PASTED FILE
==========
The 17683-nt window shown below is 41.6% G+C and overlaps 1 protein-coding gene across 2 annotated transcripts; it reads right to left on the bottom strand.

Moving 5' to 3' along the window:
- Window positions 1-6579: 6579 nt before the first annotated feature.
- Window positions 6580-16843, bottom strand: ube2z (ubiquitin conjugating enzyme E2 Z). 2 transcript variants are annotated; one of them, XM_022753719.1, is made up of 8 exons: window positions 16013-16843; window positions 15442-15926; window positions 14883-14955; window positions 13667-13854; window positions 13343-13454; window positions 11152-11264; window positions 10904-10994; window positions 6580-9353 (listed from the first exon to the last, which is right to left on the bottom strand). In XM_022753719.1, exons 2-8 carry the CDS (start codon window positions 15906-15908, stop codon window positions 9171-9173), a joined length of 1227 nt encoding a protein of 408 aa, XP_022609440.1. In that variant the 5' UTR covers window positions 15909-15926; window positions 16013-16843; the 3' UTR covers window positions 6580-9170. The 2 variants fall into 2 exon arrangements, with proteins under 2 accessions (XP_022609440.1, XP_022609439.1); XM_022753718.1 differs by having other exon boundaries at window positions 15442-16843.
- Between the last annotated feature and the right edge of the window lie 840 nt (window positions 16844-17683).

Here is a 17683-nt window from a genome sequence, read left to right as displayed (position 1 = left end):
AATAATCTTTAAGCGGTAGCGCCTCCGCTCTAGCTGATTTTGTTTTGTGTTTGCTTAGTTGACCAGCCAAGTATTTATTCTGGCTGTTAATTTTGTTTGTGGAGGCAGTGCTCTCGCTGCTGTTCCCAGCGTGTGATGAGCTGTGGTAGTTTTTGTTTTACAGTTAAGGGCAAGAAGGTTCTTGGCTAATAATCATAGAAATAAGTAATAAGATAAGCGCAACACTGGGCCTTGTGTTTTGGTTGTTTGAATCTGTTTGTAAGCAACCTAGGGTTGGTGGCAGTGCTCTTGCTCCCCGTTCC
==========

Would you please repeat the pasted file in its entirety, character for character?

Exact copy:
The 17683-nt window shown below is 41.6% G+C and overlaps 1 protein-coding gene across 2 annotated transcripts; it reads right to left on the bottom strand.

Moving 5' to 3' along the window:
- Window positions 1-6579: 6579 nt before the first annotated feature.
- Window positions 6580-16843, bottom strand: ube2z (ubiquitin conjugating enzyme E2 Z). 2 transcript variants are annotated; one of them, XM_022753719.1, is made up of 8 exons: window positions 16013-16843; window positions 15442-15926; window positions 14883-14955; window positions 13667-13854; window positions 13343-13454; window positions 11152-11264; window positions 10904-10994; window positions 6580-9353 (listed from the first exon to the last, which is right to left on the bottom strand). In XM_022753719.1, exons 2-8 carry the CDS (start codon window positions 15906-15908, stop codon window positions 9171-9173), a joined length of 1227 nt encoding a protein of 408 aa, XP_022609440.1. In that variant the 5' UTR covers window positions 15909-15926; window positions 16013-16843; the 3' UTR covers window positions 6580-9170. The 2 variants fall into 2 exon arrangements, with proteins under 2 accessions (XP_022609440.1, XP_022609439.1); XM_022753718.1 differs by having other exon boundaries at window positions 15442-16843.
- Between the last annotated feature and the right edge of the window lie 840 nt (window positions 16844-17683).

Here is a 17683-nt window from a genome sequence, read left to right as displayed (position 1 = left end):
AATAATCTTTAAGCGGTAGCGCCTCCGCTCTAGCTGATTTTGTTTTGTGTTTGCTTAGTTGACCAGCCAAGTATTTATTCTGGCTGTTAATTTTGTTTGTGGAGGCAGTGCTCTCGCTGCTGTTCCCAGCGTGTGATGAGCTGTGGTAGTTTTTGTTTTACAGTTAAGGGCAAGAAGGTTCTTGGCTAATAATCATAGAAATAAGTAATAAGATAAGCGCAACACTGGGCCTTGTGTTTTGGTTGTTTGAATCTGTTTGTAAGCAACCTAGGGTTGGTGGCAGTGCTCTTGCTCCCCGTTCC